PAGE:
A year ago, Sharon Griffin assumed the leadership of the Shelby County Schools with a pledge to address a problem she had seen fester during her years as a teacher and administrator in the district.
The lack of on-the-ground engagement by the “central office” had created a disconnect — both real and perceived — between the schools and district headquarters on Hollywood Street. That had led to a weary reaction to new district initiatives, with many teachers and administrators skeptical of ideas that sounded good but were not accompanied by central office support to carry them out effectively.
Griffin’s efforts to bridge that gap was a major theme of her first year, as she adopted a host of measures to help central office become more responsive to needs of schools rather than imposing top-down mandates.
She required top district leaders to take weekly school tours, held dozens of listening sessions as her team crafted the district’s first academic plan in years, and purchased only resources schools said they needed, not what central office leaders thought might be good for schools.
Griffin has also overseen massive changes in curriculum and professional development to include more responsiveness to what teachers say they need.
“The successes of our schools really depends on everybody, and particular those of us at central office, moving in the direction of supporting schools,” she said. “We would not exist if it weren’t for schools.”
A former teacher, principal and chief of the Innovation Zone, the school system’s turnaround program, Griffin came to her new job with several mantras, now familiar to staff, the school board and even parents.
“You either teach students or support those who do,” she often tells central office staff who may be losing focus.
“People don’t quit schools. They quit because they’re not supported,” she tells those worried about teacher morale.
And she often compares her office’s role to making cake, with her academic team providing the “batter” in the form of a uniform and rigorous curriculum that aligns with TNReady, the state test students will take every spring.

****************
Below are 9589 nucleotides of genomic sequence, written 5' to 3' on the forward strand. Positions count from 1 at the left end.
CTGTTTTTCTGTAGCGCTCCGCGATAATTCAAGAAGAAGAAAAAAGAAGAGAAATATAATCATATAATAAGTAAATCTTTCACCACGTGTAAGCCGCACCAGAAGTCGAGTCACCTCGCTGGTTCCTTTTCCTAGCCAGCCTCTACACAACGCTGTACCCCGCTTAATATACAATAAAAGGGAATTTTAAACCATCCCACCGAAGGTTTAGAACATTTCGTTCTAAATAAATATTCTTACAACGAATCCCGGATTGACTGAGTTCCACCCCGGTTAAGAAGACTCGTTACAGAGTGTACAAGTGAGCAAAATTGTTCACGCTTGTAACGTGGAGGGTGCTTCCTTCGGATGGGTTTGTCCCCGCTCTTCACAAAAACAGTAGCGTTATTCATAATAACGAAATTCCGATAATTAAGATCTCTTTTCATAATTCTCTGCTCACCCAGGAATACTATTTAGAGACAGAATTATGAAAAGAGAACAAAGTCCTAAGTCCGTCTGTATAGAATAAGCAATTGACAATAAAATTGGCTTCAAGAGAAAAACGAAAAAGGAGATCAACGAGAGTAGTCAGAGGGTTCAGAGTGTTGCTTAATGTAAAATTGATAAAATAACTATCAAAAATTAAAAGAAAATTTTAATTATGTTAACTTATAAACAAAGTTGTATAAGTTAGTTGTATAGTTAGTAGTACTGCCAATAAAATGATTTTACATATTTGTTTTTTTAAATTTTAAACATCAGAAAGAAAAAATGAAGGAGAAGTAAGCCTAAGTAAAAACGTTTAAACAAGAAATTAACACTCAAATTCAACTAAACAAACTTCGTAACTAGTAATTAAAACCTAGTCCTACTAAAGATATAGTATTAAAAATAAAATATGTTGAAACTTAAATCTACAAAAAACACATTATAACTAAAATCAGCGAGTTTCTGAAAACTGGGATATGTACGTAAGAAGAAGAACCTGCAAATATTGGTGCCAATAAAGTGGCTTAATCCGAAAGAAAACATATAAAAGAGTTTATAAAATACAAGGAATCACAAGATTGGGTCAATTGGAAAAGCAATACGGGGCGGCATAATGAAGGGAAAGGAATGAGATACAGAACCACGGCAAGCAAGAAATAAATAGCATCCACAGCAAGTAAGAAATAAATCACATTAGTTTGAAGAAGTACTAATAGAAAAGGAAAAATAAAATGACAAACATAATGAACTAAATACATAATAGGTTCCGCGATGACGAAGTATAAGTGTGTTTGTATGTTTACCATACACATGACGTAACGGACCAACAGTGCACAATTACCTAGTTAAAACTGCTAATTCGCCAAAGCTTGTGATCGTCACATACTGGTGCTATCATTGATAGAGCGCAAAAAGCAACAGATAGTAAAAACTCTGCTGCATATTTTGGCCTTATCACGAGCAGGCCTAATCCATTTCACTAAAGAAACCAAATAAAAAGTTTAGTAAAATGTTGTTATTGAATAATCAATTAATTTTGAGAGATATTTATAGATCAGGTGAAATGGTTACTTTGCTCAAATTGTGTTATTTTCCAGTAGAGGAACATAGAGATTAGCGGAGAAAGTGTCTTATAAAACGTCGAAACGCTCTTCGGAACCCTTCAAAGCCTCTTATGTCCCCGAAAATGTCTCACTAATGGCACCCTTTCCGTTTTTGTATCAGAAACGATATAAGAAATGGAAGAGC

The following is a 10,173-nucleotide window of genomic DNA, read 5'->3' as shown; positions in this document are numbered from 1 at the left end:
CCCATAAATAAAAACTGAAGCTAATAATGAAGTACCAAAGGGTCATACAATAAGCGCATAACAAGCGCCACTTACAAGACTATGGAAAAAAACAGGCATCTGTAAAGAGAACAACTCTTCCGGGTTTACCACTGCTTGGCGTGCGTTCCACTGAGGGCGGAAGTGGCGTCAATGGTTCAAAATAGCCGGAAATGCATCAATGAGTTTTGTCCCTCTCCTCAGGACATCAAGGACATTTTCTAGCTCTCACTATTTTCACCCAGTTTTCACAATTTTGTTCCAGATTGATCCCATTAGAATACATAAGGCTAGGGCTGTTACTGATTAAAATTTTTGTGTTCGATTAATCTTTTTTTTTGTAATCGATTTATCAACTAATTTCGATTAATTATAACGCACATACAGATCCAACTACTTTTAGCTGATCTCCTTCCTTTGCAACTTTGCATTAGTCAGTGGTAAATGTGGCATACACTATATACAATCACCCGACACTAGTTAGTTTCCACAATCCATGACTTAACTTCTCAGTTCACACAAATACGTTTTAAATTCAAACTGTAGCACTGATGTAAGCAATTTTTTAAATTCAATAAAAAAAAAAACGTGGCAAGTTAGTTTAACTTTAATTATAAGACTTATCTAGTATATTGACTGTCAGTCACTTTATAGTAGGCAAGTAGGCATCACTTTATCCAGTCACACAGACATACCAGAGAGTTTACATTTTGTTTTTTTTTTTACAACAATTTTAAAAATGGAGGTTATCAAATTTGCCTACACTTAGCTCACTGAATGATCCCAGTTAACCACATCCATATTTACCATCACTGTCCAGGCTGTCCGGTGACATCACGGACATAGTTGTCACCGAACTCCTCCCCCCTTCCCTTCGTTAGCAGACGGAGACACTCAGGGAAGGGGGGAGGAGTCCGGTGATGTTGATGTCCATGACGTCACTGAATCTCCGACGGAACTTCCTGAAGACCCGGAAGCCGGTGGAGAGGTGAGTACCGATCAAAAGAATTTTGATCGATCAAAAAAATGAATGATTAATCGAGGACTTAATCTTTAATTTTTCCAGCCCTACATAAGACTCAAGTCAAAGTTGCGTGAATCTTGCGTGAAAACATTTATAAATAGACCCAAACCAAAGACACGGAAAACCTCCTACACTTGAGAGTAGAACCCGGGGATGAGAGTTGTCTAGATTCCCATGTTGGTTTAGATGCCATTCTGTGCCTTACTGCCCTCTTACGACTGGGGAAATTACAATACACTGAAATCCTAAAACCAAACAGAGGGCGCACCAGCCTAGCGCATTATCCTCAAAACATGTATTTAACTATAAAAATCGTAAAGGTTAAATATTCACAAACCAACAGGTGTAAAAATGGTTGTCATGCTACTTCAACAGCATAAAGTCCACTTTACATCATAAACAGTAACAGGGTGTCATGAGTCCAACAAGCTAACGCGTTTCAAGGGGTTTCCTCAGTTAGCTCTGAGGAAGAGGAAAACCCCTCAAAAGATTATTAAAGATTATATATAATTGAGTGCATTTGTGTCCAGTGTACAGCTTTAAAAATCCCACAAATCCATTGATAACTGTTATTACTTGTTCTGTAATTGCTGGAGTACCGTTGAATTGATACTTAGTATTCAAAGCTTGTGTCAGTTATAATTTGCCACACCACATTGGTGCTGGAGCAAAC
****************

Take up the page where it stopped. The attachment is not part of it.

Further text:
The schools, she says, can provide the form and other ingredients.
“They’ve taken the curriculum and made it fit the particular needs of their students,” she said of the schools that have made the most gains in the past year. “They haven’t deviated from it. They’ve just made it fit them. We call that adding peanuts, M&Ms, acorns, whatever you like.”
At the school level, many say, there’s still a long way to go overcome the communication gaps that Griffin inherited.
“A lot of things going on in the district right now are residue from leaders that came before,” said Tonya Miller-Harvey, a 10-year principal at Sherwood Elementary.
But, Miller-Harvey said, Griffin “has a working knowledge of what turnaround schools need to be successful. … She’s giving principals the resources they need to be successful.”
Tikeila Rucker, the president of the United Education Association of Shelby County, said trust remains a problem. When teacher coaches began coming into classrooms more often, she said, it was hard for many to believe the observations wouldn’t be used punitively.
“I don’t believe it’s effective because there’s such a low level of trust,” she said. “So, people don’t feel like they can say what they need.”
“We have to rebuild the morale and the trust,” Rucker said.
For Griffin, the year was not free of setbacks. The district has made academic gains in recent years, but public trust of the district’s success and its overall direction was undermined with a grade-change scandal.
An independent investigation found a pervasive culture of improper grade changes at Trezevant High School, which is part of the iZone that Griffin had led from its start in 2012. The second school implicated, Hamilton High, was also an iZone school.